JR Tokai (Central Japan Rail), which manages train lines more-or-less between Shizuoka and Aichi prefectures (as well as the shinkansen from Tokyo to Osaka), recently announced station sites for their planned high-speed magnetic levitation (maglev) line.
Photo via JR Tokai
The line will begin in Shinagawa in south downtown Tokyo (where there is already a shinkansen station), head to Sagamihara in Kanagawa prefecture (a fair bit north of Yokohama), then to Kofu in Yamanashi prefecture and Nakatsugawa in Gifu prefecture before arriving near Nagoya. Running at speeds of up to 500kph, the new line is projected to cover the 286km route in as little as 40 minutes (current shinkansen take about 90 minutes to go from Tokyo to Nagoya, and standard local trains take roughly 6+ hours).
The environmental assessment of the proposed route is expected to take about three years, after which construction is scheduled to start in 2014. The route will use the 48km test track already built in Yamanashi prefecture, and JR Tokai projects the total cost will be about 5.1 trillion yen, or about US$60 billion (although confidence in predicting the cost of a 300-km, decade-long construction project seems laughable. My guess: take that figure and triple it).
I’m torn on this. On the one hand, ultra-high-speed levitating trains are quite possibly the coolest thing I could hope to see in my lifetime. On the other, this is a hell of a lot money to be spending on a massive project that provides only an incremental benefit over the (also extremely expensive to build) system already in place. Plus, the current plan only connects two cites. I’ve been to Sagamihara and Kofu; they are not bustling metropoli by any stretch of the imagination (while Sagamihara could be called close to Yokohama, the fastest train connecting them takes 35 minutes, longer than the maglev trip from Sagamihara to Nagoya). Some sources have estimated that simply converting the existing Tokaido shinkansen, linking Tokyo to Nagoya along the coast, would cost only one-tenth as much.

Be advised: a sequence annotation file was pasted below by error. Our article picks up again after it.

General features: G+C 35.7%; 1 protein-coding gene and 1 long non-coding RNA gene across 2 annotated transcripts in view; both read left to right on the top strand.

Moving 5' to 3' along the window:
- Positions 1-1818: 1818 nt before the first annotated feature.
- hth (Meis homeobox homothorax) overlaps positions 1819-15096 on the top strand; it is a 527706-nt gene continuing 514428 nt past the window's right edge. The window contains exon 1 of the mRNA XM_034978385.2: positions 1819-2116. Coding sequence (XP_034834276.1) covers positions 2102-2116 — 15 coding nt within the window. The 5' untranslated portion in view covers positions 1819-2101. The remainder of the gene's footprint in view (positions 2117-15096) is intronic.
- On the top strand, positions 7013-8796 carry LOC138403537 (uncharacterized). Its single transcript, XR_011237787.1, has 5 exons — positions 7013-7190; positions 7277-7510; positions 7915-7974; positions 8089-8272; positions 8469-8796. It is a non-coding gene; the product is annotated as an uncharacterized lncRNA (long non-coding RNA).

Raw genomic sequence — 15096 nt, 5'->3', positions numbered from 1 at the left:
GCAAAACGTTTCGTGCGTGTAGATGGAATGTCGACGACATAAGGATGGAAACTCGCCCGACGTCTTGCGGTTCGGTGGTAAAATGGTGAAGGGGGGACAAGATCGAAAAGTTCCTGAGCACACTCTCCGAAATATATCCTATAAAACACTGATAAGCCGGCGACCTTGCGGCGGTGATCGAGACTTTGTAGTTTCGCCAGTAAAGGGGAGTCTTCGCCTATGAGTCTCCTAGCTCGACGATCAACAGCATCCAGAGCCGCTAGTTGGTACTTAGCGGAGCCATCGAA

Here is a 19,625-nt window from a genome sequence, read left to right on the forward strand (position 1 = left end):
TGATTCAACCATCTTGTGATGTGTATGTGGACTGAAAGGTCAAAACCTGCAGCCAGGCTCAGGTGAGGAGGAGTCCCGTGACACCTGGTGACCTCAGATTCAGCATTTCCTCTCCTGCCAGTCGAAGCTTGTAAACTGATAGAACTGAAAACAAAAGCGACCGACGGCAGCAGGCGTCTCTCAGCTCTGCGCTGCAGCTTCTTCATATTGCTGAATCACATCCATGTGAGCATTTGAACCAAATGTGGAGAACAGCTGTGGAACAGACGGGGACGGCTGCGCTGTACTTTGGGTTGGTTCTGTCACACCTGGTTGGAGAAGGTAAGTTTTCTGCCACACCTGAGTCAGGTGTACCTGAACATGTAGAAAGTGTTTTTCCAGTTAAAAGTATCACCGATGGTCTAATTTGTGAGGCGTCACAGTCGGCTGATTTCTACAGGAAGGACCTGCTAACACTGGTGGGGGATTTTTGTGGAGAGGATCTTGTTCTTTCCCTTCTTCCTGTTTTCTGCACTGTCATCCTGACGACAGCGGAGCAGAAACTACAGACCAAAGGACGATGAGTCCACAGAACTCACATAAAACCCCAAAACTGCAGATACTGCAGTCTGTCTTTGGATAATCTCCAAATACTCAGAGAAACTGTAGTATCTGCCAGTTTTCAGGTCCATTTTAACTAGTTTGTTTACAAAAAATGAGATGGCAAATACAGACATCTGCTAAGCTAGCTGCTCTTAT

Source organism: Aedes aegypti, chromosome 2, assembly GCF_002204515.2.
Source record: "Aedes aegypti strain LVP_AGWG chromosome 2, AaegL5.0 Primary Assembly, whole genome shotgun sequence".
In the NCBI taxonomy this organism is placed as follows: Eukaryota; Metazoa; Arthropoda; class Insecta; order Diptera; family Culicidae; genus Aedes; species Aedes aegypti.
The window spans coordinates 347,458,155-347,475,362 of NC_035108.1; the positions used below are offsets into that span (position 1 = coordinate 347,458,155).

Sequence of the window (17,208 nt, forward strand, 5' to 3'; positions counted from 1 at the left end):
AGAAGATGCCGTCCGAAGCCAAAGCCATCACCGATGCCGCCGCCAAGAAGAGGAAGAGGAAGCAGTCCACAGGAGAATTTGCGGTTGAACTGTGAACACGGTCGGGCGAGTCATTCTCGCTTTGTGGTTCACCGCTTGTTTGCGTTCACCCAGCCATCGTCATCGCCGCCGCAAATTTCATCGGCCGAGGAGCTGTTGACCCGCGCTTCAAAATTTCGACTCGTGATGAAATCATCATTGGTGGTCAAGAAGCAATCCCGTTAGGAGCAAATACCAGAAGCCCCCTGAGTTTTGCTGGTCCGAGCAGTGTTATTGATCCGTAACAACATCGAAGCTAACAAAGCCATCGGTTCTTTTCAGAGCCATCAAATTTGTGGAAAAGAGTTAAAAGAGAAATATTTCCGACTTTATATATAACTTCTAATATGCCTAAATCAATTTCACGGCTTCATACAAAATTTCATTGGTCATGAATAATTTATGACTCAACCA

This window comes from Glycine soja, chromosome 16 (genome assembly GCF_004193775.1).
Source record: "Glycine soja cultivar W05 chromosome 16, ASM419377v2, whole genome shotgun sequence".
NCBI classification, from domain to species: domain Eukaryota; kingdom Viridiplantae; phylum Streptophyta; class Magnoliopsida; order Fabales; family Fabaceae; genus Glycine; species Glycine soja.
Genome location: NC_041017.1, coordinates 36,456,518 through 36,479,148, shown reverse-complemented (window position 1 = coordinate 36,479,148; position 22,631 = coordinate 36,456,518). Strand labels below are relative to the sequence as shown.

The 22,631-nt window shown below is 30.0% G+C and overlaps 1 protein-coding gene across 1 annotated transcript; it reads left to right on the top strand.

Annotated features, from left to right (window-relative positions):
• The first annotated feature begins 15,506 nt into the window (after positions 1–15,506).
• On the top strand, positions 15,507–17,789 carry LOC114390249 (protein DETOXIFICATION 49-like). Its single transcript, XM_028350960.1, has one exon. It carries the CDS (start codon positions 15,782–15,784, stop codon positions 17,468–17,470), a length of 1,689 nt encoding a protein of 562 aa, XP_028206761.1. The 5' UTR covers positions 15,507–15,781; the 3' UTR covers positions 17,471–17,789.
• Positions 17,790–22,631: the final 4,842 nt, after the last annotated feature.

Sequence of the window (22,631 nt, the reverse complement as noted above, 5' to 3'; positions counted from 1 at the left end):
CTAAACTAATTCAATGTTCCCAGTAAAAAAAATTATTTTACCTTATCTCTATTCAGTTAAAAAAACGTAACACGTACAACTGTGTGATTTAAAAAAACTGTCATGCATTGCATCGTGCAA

While I would love to zoom through the mountains at over 500kph, I can’t help thinking there are better uses for the money. Developing low-speed (~100kph) maglev for mass inter- and intra-city use would be a good start, as their lack of moving parts translates to lower maintenance costs, and they produce far less noise or pollution. This has already been achieved with the Linimo line near Nagoya, although because the line doesn’t connect major population centers (it was built for the 2005 World Expo and links the park with outer Nagoya), current ridership is low. Still, going this route could turn an incredibly expensive prestige project that few would use on a regular basis into an actual money-maker with wide-spread support.